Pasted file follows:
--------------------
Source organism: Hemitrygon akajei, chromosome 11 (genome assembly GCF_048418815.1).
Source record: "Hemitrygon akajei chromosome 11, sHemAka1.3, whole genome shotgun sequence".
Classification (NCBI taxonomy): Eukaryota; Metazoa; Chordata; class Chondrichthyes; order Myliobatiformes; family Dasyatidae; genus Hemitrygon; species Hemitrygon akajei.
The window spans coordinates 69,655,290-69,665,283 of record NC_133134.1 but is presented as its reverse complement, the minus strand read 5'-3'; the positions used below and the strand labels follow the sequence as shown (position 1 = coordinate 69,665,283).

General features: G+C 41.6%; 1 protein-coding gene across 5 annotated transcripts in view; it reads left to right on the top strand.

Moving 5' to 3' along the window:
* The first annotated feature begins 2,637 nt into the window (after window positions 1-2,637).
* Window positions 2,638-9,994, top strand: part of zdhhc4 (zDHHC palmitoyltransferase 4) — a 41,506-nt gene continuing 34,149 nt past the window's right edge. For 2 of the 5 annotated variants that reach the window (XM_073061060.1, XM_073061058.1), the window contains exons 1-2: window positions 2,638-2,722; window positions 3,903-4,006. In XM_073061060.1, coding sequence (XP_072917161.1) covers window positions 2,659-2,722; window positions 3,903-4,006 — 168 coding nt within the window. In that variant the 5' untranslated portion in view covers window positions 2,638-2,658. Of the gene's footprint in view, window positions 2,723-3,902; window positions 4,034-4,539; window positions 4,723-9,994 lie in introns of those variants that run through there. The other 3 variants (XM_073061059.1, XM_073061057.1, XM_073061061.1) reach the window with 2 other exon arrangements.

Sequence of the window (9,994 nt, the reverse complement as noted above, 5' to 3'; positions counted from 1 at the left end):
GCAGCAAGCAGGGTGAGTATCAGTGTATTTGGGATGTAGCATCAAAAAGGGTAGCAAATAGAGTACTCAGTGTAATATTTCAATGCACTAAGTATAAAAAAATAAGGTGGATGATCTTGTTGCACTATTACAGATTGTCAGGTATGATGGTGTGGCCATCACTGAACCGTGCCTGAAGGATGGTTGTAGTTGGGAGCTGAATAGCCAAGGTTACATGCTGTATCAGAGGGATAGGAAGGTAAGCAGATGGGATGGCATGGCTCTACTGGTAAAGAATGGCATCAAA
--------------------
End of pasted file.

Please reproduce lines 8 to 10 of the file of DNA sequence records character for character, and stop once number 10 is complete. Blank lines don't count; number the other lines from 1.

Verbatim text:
* Window positions 2,638-9,994, top strand: part of zdhhc4 (zDHHC palmitoyltransferase 4) — a 41,506-nt gene continuing 34,149 nt past the window's right edge. For 2 of the 5 annotated variants that reach the window (XM_073061060.1, XM_073061058.1), the window contains exons 1-2: window positions 2,638-2,722; window positions 3,903-4,006. In XM_073061060.1, coding sequence (XP_072917161.1) covers window positions 2,659-2,722; window positions 3,903-4,006 — 168 coding nt within the window. In that variant the 5' untranslated portion in view covers window positions 2,638-2,658. Of the gene's footprint in view, window positions 2,723-3,902; window positions 4,034-4,539; window positions 4,723-9,994 lie in introns of those variants that run through there. The other 3 variants (XM_073061059.1, XM_073061057.1, XM_073061061.1) reach the window with 2 other exon arrangements.

Sequence of the window (9,994 nt, the reverse complement as noted above, 5' to 3'; positions counted from 1 at the left end):
GCAGCAAGCAGGGTGAGTATCAGTGTATTTGGGATGTAGCATCAAAAAGGGTAGCAAATAGAGTACTCAGTGTAATATTTCAATGCACTAAGTATAAAAAAATAAGGTGGATGATCTTGTTGCACTATTACAGATTGTCAGGTATGATGGTGTGGCCATCACTGAACCGTGCCTGAAGGATGGTTGTAGTTGGGAGCTGAATAGCCAAGGTTACATGCTGTATCAGAGGGATAGGAAGGTAAGCAGATGGGATGGCATGGCTCTACTGGTAAAGAATGGCATCAAA